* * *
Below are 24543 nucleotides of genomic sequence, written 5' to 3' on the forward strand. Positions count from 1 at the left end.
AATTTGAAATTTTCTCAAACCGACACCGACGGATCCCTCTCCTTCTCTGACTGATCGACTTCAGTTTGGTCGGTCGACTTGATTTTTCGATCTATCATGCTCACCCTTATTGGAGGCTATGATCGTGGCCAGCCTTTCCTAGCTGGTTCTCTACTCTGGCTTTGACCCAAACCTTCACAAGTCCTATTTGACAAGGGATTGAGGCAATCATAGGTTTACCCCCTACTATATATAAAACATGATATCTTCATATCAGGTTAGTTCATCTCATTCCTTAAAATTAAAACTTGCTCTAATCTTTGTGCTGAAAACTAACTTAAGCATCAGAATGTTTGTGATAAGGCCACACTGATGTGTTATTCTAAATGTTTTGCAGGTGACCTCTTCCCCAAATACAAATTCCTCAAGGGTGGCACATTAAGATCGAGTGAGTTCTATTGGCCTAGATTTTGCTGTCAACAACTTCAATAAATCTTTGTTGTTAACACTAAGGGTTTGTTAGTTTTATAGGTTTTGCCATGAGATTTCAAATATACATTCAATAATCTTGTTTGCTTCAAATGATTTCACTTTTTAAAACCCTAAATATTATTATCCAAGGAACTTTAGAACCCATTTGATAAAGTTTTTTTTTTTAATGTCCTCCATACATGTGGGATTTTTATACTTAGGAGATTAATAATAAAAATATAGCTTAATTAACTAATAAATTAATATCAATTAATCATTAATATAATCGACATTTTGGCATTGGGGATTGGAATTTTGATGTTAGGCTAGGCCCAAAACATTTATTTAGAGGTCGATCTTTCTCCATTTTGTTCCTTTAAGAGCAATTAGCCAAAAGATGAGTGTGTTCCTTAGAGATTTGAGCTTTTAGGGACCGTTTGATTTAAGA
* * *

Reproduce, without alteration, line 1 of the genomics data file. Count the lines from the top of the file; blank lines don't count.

Below are 24543 nucleotides of genomic sequence, written 5' to 3' on the forward strand. Positions count from 1 at the left end.